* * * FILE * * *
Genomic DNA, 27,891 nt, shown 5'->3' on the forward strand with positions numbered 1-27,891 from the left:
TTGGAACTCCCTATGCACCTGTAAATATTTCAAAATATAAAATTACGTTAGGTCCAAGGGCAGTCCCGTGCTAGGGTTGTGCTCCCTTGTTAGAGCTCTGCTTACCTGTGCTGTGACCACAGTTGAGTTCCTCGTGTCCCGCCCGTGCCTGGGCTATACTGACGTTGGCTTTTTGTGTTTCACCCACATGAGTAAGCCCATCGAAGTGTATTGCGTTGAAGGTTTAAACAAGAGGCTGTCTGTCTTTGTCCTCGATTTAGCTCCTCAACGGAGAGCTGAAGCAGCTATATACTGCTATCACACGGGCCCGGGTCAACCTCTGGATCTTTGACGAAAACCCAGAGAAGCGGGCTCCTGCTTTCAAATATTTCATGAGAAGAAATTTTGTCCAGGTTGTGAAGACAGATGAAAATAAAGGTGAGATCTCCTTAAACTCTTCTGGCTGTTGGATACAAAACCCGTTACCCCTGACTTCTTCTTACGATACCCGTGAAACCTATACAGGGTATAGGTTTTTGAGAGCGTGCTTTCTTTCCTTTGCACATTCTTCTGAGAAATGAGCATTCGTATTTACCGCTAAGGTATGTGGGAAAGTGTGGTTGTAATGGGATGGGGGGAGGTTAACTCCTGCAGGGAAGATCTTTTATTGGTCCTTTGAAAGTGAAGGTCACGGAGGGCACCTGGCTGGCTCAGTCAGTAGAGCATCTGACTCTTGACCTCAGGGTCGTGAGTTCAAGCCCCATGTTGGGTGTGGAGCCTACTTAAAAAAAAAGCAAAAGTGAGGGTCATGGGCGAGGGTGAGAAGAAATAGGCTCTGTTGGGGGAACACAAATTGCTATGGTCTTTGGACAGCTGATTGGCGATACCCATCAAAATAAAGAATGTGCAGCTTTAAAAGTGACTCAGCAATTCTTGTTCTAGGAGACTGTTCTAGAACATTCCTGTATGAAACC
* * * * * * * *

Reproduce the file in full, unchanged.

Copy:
Genomic DNA, 27,891 nt, shown 5'->3' on the forward strand with positions numbered 1-27,891 from the left:
TTGGAACTCCCTATGCACCTGTAAATATTTCAAAATATAAAATTACGTTAGGTCCAAGGGCAGTCCCGTGCTAGGGTTGTGCTCCCTTGTTAGAGCTCTGCTTACCTGTGCTGTGACCACAGTTGAGTTCCTCGTGTCCCGCCCGTGCCTGGGCTATACTGACGTTGGCTTTTTGTGTTTCACCCACATGAGTAAGCCCATCGAAGTGTATTGCGTTGAAGGTTTAAACAAGAGGCTGTCTGTCTTTGTCCTCGATTTAGCTCCTCAACGGAGAGCTGAAGCAGCTATATACTGCTATCACACGGGCCCGGGTCAACCTCTGGATCTTTGACGAAAACCCAGAGAAGCGGGCTCCTGCTTTCAAATATTTCATGAGAAGAAATTTTGTCCAGGTTGTGAAGACAGATGAAAATAAAGGTGAGATCTCCTTAAACTCTTCTGGCTGTTGGATACAAAACCCGTTACCCCTGACTTCTTCTTACGATACCCGTGAAACCTATACAGGGTATAGGTTTTTGAGAGCGTGCTTTCTTTCCTTTGCACATTCTTCTGAGAAATGAGCATTCGTATTTACCGCTAAGGTATGTGGGAAAGTGTGGTTGTAATGGGATGGGGGGAGGTTAACTCCTGCAGGGAAGATCTTTTATTGGTCCTTTGAAAGTGAAGGTCACGGAGGGCACCTGGCTGGCTCAGTCAGTAGAGCATCTGACTCTTGACCTCAGGGTCGTGAGTTCAAGCCCCATGTTGGGTGTGGAGCCTACTTAAAAAAAAAGCAAAAGTGAGGGTCATGGGCGAGGGTGAGAAGAAATAGGCTCTGTTGGGGGAACACAAATTGCTATGGTCTTTGGACAGCTGATTGGCGATACCCATCAAAATAAAGAATGTGCAGCTTTAAAAGTGACTCAGCAATTCTTGTTCTAGGAGACTGTTCTAGAACATTCCTGTATGAAACC